Small shops tackle DR on a budget

The Boston Celtics and Nancy's Specialty Foods grapple with the challenges of replicating Exchange servers and the tradeoffs between iSCSI and Fibre Channel.

Jay Wessel, senior director of technology at the Boston Celtics, recently discovered that creating a disaster recovery plan for Microsoft Exchange and Active Directory servers is easier said than done.

Wessel described Exchange as "great at clustering within a building, but not great at redundancy." The Celtics discovered that Exchange 2003 does not offer a replication feature. After haranguing Microsoft, they were advised to check out Double-Take replication from NSI Software.

The Celtics have about a terabyte (TB) of data between an Exchange Server and an Active Directory file server to store e-mail, team statistics, financial and ticketing data. The organization had always backed up to tape, but realized that restoring from off-site tapes was taking too long. "Recovering from tape in the event of a disaster would be a many-day process," Wessel said.

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He tested Double-Take against products from XOSoft, Steeleye Technology Inc. and the NeverFail Group and found that all the products had good replication engines, but Double-Take had the most flexible software features.

Key to Wessel's decision was Double-Take's ability to replicate to different directories from server to server and the flexibility to allocate bandwidth for backup purposes as needed.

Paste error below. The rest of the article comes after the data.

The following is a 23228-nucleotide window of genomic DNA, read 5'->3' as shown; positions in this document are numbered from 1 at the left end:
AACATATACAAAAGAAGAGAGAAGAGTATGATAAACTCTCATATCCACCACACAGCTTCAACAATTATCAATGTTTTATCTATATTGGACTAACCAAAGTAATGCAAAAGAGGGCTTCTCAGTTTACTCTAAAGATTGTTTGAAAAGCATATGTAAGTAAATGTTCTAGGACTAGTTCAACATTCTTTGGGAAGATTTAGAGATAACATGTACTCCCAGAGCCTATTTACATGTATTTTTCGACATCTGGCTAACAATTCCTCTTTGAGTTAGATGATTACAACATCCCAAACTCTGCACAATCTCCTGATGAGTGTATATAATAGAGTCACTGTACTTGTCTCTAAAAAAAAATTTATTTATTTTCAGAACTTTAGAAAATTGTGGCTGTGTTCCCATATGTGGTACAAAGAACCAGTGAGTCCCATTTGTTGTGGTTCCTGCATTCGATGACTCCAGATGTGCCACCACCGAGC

The Celtics tested Double-Take when it purchased the software in November by shutting down its Exchange server in Boston, failing over to the Exchange server in Manchester, N.H. and then failing back to Boston. "Thankfully, we haven't had to do a real failover, but we'll do testing every six months," said Wessel.


Mirroring IP SANs for DR

Another small shop, Newark, Calif.-based Nancy's Specialty Foods, a maker of gourmet entrees and hors d'oeuvres, recently implemented two IP SANs from StoneFly Networks Inc. and is now doing synchronous mirroring between the two SANs for disaster recovery.

Nancy's is a 300-person company that uses 25 servers and stores a total of 2.5 TB. Over a year ago, the company was fed up with the poor disk utilization and difficult management of direct-attached storage (DAS) and implemented two SANs. They looked to an iSCSI-based SAN rather than Fibre Channel because of budget constraints.

"ISCSI is cheaper, takes less time to deploy and is easier to manage than Fibre Channel," said Terence Choy, network manager at Nancy's Specialty Foods. "It may not have the same performance, but it was a viable solution for us. The technology works."

When doing a head-to-head test between the StoneFly IP Storage Concentrator i3000 SAN and a Xiotech FC SAN, the company estimated that the price of the FC product was double that of StoneFly.

After deploying two StoneFly IP SANs, Nancy's began thinking about how to use them for disaster recovery. Terence Choy, the company's network manager, was eager to add StoneFly's synchronous mirroring software, called Reflection, which writes data to a primary and secondary SAN simultaneously.

Nancy's keeps a primary SAN in its data center and a second IP SAN on a different floor in the same building. This mirroring scenario is to prevent downtime in the case of an outage on either floor.

Budget constraints have kept Nancy's from implementing its own off-site replication plan, according to Choy. However, it does outsource its backup and recovery using EVault, which Choy views as another cost-saver. "We get off-site data protection and we eliminate the need for a tape library and the cost of backup software licenses," he said.

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